Contact Us

Use the form on the right to contact us.

You can edit the text in this area, and change where the contact form on the right submits to, by entering edit mode using the modes on the bottom right. 


123 Street Avenue, City Town, 99999

(123) 555-6789


You can set your address, phone number, email and site description in the settings tab.
Link to read me page with more information.


Filtering by Tag: feminism

Imogen's Disney Books

Paul Luikart

26 Princesses I love to read to my kids. Imogen, my eldest daughter, has a particular set of Disney books. They’re uber-condensed versions of Disney’s biggest animated movies—Cinderella, Beauty and the Beast and several others. The set, though, came with a reader. It’s this little push-pad device that lets you choose which of the books you want to read and then there’s this syrupy voice that reads whatever book you chose. You have to push certain buttons on the device to cue the voice that you’re done with one page and that it can start reading the next one. Concurrently, you physically turn the book’s pages. But even though the voice does my job for me, Imogen always wants me to sit with her while it reads to her. Or to us. (That she wants me to sit with her warms the cockles of my father-heart, by the way. This I will cherish when she is sixteen and curses me because I won’t let her date “Octopus the Maladjusted Senior*.”) Because I’m not doing the reading, I find myself paying attention to the books in a way that I don’t when I am reading them.

I’ll be the first to admit that I know jack about feminism. I think men and women should be treated equally, and that’s about all I know. I wish I could give you a smart-sounding dissertation on gender roles. I can’t. But I noticed something in Imogen's books. In some of the books, the female protagonist, the princess, is functionally a mannequin. Like, Cinderella? Nothing that happens in the story is her fault, whether for good or bad. She doesn’t cause anything. She doesn’t choose to go to the ball, for example. The prince invites all the ladies in the kingdom to the ball to, essentially, celebrate him. Cinderella doesn’t choose a fairy godmother. Rather, one just shows up and, without really asking Cinderella’s opinion of any of it, bibbity bobbity boo’s all that glass slipper business right down on top of her. After the clock strikes midnight and Cinderella runs away, the prince finds her; she doesn’t go out looking for him. What I’m saying is that Cinderella is about 98% purely passive.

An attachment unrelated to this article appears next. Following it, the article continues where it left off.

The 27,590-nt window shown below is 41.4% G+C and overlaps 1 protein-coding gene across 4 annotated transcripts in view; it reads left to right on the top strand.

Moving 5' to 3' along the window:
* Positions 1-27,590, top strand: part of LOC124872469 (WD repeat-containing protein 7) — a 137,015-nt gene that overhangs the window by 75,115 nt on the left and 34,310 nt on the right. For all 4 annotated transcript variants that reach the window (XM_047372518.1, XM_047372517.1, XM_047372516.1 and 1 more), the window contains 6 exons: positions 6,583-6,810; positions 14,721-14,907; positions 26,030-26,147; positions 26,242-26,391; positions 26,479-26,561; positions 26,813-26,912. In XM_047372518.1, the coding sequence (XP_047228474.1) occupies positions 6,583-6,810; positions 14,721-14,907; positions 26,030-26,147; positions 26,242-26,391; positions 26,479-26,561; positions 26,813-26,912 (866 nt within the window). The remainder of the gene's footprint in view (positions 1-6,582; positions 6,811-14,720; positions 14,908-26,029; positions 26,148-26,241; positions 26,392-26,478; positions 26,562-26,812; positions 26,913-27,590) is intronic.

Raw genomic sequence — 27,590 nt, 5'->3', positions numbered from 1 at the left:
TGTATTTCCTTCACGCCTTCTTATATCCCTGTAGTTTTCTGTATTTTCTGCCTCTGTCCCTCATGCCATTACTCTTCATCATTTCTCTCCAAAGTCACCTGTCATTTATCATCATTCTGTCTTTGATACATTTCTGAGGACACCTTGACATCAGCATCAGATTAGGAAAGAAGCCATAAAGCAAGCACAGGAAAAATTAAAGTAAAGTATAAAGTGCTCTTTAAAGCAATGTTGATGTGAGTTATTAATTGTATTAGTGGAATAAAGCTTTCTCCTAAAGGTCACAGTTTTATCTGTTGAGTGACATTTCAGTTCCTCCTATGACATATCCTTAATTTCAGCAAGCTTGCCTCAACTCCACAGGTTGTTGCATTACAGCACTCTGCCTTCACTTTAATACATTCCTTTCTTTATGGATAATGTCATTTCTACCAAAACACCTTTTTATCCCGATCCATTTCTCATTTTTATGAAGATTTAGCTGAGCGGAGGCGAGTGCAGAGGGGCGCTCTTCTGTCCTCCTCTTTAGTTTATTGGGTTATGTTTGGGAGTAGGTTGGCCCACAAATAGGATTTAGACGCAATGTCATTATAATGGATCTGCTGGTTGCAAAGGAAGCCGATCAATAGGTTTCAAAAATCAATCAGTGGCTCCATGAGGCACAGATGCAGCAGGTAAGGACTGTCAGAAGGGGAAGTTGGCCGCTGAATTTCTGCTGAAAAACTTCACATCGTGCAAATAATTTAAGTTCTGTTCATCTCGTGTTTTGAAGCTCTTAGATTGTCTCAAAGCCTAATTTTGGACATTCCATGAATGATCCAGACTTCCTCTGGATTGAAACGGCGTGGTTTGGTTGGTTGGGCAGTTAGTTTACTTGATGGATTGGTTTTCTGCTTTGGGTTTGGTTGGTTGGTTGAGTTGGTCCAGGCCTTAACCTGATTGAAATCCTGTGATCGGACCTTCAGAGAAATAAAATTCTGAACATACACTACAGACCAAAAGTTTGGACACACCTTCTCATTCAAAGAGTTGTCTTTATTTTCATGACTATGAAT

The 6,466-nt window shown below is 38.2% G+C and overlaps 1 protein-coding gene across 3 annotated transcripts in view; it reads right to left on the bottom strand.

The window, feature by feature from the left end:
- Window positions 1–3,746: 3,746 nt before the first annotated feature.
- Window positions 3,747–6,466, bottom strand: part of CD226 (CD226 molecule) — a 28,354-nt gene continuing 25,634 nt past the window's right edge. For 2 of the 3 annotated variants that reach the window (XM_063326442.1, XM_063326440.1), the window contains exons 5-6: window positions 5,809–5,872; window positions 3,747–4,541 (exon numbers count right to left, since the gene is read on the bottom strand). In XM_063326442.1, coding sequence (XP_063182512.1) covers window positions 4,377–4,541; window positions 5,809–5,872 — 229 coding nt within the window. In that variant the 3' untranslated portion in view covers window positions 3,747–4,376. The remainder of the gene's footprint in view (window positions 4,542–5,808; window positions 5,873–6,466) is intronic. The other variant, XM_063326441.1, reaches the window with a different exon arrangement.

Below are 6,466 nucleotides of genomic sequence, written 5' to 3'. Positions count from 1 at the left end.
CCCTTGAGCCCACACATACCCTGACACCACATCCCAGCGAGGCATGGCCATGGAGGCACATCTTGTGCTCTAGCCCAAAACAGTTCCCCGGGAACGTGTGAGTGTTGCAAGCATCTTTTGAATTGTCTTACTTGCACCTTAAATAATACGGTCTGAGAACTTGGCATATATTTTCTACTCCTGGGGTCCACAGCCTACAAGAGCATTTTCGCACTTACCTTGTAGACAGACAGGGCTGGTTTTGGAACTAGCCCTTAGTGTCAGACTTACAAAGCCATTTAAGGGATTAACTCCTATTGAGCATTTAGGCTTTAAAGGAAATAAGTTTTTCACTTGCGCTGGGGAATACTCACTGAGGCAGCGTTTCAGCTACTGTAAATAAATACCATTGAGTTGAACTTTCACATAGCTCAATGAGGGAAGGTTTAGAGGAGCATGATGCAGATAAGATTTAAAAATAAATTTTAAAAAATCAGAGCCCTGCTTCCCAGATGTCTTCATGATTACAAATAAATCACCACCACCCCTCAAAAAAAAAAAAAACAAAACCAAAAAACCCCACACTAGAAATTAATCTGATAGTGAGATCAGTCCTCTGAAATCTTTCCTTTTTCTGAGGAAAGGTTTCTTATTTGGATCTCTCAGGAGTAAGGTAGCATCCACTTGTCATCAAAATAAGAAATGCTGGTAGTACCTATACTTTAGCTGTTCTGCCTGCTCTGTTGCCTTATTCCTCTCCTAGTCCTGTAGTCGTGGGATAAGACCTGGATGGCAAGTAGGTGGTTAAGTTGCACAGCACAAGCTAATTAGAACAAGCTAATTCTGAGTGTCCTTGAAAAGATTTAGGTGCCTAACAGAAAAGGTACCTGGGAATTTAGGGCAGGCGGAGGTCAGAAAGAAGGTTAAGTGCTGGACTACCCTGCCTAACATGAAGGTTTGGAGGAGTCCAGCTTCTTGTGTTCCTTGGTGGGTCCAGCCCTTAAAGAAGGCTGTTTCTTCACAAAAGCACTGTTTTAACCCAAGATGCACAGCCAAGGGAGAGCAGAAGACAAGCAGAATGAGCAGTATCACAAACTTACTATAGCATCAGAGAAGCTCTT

It’s different in, specifically, Beauty and the Beast. Really, Belle is the hero in that one. There’s Gaston, whose advances she keeps at bay. She’s not falling for his expectorating hunter bullshit. She reads books like a house on fire, so she’s smart and has real opinions on stuff. Then there’s her father, a bumbling old guy who means well, but is…way too bumbling. Belle is the brave one who takes her father’s place as the Beast’s captive, and it’s out of sheer love that she does it. Even the Beast, as big and strong as he is, ends up dead. It's Belle who chooses to love him. Her active choice of love a.) saves him and b.) turns him back into a man. (Which, personally, would have pissed me off. “My horns! My sweet fangs! NOOO!”)

I want my daughters—I have Ingrid as well as Imogen—to be opinionated and active and brave. That doesn’t mean I want them to be manly, whatever that means. (Maybe Gaston is manly, spitting and hunting and all of that.) Above all, I want them to be loving. Loving in the real sense. How could Cinderella, poor girl, be loving? I predict divorce for her and the prince within six months after the prince finds out she doesn’t. Do. Anything. He probably has to feed her. “I’m outta here, Cinderella. I’m tired of shoving figs in your mouth and then working your jaw for you.” Loving as in sacrificial. Loving as in making hard choices. Loving as in putting other people’s well-being ahead of their own. You get what I’m saying. Loving as in Belle-ish-ness.